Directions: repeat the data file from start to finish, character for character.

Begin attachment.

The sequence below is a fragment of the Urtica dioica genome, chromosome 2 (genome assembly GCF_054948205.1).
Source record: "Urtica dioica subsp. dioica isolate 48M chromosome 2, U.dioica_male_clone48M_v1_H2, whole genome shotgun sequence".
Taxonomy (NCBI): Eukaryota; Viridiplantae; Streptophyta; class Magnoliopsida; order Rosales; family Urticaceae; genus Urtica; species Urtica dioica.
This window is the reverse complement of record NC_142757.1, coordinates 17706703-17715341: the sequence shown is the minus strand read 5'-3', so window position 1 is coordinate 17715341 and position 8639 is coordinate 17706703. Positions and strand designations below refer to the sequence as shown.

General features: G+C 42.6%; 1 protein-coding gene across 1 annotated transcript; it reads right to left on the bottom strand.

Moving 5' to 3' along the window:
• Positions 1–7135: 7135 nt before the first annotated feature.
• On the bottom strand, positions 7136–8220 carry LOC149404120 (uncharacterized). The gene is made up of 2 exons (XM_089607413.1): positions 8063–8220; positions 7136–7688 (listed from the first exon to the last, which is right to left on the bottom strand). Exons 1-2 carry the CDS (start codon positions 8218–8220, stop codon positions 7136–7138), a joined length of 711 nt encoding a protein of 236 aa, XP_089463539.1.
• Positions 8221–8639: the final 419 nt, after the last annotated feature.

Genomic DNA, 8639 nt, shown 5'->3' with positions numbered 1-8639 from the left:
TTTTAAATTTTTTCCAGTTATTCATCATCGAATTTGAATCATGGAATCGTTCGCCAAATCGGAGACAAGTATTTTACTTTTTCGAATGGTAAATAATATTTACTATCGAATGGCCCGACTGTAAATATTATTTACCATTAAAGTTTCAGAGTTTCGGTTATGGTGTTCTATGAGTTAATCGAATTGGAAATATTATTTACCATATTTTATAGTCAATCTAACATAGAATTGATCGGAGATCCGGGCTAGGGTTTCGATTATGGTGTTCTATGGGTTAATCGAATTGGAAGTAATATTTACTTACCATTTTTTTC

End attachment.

The sequence below is a fragment of the Urtica dioica genome, chromosome 2 (genome assembly GCF_054948205.1).
Source record: "Urtica dioica subsp. dioica isolate 48M chromosome 2, U.dioica_male_clone48M_v1_H2, whole genome shotgun sequence".
Taxonomy (NCBI): Eukaryota; Viridiplantae; Streptophyta; class Magnoliopsida; order Rosales; family Urticaceae; genus Urtica; species Urtica dioica.
This window is the reverse complement of record NC_142757.1, coordinates 17706703-17715341: the sequence shown is the minus strand read 5'-3', so window position 1 is coordinate 17715341 and position 8639 is coordinate 17706703. Positions and strand designations below refer to the sequence as shown.

General features: G+C 42.6%; 1 protein-coding gene across 1 annotated transcript; it reads right to left on the bottom strand.

Moving 5' to 3' along the window:
• Positions 1–7135: 7135 nt before the first annotated feature.
• On the bottom strand, positions 7136–8220 carry LOC149404120 (uncharacterized). The gene is made up of 2 exons (XM_089607413.1): positions 8063–8220; positions 7136–7688 (listed from the first exon to the last, which is right to left on the bottom strand). Exons 1-2 carry the CDS (start codon positions 8218–8220, stop codon positions 7136–7138), a joined length of 711 nt encoding a protein of 236 aa, XP_089463539.1.
• Positions 8221–8639: the final 419 nt, after the last annotated feature.

Genomic DNA, 8639 nt, shown 5'->3' with positions numbered 1-8639 from the left:
TTTTAAATTTTTTCCAGTTATTCATCATCGAATTTGAATCATGGAATCGTTCGCCAAATCGGAGACAAGTATTTTACTTTTTCGAATGGTAAATAATATTTACTATCGAATGGCCCGACTGTAAATATTATTTACCATTAAAGTTTCAGAGTTTCGGTTATGGTGTTCTATGAGTTAATCGAATTGGAAATATTATTTACCATATTTTATAGTCAATCTAACATAGAATTGATCGGAGATCCGGGCTAGGGTTTCGATTATGGTGTTCTATGGGTTAATCGAATTGGAAGTAATATTTACTTACCATTTTTTTC